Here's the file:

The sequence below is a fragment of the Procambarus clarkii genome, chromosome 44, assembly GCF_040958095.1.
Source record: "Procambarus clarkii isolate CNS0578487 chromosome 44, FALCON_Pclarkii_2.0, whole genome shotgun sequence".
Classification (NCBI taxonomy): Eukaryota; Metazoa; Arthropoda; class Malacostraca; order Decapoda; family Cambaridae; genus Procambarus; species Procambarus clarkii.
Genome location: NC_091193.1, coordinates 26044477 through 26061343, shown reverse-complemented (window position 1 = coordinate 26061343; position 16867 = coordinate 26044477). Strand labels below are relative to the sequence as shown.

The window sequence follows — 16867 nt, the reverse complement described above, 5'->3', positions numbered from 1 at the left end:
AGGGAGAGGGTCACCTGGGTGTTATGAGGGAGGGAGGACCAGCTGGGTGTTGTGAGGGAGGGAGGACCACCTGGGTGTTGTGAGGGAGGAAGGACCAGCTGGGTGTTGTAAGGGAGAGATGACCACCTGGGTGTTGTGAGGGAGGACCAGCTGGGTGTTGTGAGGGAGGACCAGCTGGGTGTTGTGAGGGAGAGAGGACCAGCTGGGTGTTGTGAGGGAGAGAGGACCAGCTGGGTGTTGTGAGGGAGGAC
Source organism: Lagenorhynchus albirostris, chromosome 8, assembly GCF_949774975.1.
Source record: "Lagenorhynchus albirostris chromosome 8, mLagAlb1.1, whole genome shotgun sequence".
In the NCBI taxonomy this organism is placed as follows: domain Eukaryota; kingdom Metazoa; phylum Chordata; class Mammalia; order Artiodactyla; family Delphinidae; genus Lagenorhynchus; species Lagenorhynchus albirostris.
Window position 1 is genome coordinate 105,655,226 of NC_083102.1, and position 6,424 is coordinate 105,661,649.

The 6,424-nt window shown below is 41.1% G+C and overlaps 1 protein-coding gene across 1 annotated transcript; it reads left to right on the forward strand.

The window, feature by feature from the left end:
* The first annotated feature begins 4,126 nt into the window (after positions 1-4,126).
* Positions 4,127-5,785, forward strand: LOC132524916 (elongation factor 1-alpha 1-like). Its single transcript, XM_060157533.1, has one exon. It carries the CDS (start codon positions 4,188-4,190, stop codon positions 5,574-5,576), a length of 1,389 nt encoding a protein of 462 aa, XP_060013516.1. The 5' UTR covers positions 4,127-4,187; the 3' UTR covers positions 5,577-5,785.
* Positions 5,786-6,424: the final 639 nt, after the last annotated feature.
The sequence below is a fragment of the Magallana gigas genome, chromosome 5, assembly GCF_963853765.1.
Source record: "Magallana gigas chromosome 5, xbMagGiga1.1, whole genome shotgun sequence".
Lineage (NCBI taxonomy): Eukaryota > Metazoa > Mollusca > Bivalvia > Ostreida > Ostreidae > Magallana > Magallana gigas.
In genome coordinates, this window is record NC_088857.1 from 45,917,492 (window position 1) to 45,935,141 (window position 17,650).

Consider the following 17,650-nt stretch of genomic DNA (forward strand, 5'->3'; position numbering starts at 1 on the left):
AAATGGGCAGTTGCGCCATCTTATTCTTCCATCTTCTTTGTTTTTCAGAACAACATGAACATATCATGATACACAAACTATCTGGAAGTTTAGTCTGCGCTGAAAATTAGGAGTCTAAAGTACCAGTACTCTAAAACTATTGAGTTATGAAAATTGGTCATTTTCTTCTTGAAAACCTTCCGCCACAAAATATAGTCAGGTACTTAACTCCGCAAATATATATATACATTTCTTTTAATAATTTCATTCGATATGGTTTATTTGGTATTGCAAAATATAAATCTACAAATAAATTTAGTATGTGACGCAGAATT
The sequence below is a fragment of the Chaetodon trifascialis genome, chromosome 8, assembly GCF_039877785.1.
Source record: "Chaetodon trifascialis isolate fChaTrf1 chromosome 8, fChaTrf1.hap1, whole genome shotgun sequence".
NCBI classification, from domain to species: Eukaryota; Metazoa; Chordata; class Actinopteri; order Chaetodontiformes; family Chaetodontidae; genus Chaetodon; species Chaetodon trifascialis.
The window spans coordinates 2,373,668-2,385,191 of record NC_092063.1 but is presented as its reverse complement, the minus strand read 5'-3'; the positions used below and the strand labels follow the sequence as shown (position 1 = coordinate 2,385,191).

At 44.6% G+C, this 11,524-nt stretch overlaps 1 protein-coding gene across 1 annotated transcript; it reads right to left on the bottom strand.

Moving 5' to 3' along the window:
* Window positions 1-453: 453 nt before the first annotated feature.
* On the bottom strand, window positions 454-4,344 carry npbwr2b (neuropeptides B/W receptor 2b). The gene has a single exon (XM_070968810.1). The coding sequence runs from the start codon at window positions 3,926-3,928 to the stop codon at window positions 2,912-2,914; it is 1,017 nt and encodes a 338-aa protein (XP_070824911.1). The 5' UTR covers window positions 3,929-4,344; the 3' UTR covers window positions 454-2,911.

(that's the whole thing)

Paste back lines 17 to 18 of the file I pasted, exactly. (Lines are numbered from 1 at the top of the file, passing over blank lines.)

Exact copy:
Source record: "Magallana gigas chromosome 5, xbMagGiga1.1, whole genome shotgun sequence".
Lineage (NCBI taxonomy): Eukaryota > Metazoa > Mollusca > Bivalvia > Ostreida > Ostreidae > Magallana > Magallana gigas.